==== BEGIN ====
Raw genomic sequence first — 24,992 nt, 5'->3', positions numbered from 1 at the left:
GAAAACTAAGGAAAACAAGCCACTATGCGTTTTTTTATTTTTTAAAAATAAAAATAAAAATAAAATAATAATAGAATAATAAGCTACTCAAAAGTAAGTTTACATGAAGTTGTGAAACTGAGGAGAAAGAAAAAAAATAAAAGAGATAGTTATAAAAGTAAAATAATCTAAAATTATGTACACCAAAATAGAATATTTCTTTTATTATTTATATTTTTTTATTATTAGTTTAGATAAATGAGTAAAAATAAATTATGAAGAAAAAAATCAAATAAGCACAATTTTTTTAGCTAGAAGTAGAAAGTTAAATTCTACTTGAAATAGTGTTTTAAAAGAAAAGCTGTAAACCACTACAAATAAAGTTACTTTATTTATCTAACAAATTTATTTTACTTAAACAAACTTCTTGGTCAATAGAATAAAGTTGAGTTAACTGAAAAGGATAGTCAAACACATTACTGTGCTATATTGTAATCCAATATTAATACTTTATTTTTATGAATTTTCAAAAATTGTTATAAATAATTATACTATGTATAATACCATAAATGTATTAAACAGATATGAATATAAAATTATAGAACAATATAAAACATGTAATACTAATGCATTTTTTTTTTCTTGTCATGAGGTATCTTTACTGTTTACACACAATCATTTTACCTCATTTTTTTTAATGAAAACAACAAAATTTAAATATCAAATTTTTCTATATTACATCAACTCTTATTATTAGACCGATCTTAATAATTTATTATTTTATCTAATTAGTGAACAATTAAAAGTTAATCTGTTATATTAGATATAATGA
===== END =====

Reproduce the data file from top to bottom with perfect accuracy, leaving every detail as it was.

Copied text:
Raw genomic sequence first — 24,992 nt, 5'->3', positions numbered from 1 at the left:
GAAAACTAAGGAAAACAAGCCACTATGCGTTTTTTTATTTTTTAAAAATAAAAATAAAAATAAAATAATAATAGAATAATAAGCTACTCAAAAGTAAGTTTACATGAAGTTGTGAAACTGAGGAGAAAGAAAAAAAATAAAAGAGATAGTTATAAAAGTAAAATAATCTAAAATTATGTACACCAAAATAGAATATTTCTTTTATTATTTATATTTTTTTATTATTAGTTTAGATAAATGAGTAAAAATAAATTATGAAGAAAAAAATCAAATAAGCACAATTTTTTTAGCTAGAAGTAGAAAGTTAAATTCTACTTGAAATAGTGTTTTAAAAGAAAAGCTGTAAACCACTACAAATAAAGTTACTTTATTTATCTAACAAATTTATTTTACTTAAACAAACTTCTTGGTCAATAGAATAAAGTTGAGTTAACTGAAAAGGATAGTCAAACACATTACTGTGCTATATTGTAATCCAATATTAATACTTTATTTTTATGAATTTTCAAAAATTGTTATAAATAATTATACTATGTATAATACCATAAATGTATTAAACAGATATGAATATAAAATTATAGAACAATATAAAACATGTAATACTAATGCATTTTTTTTTTCTTGTCATGAGGTATCTTTACTGTTTACACACAATCATTTTACCTCATTTTTTTTAATGAAAACAACAAAATTTAAATATCAAATTTTTCTATATTACATCAACTCTTATTATTAGACCGATCTTAATAATTTATTATTTTATCTAATTAGTGAACAATTAAAAGTTAATCTGTTATATTAGATATAATGA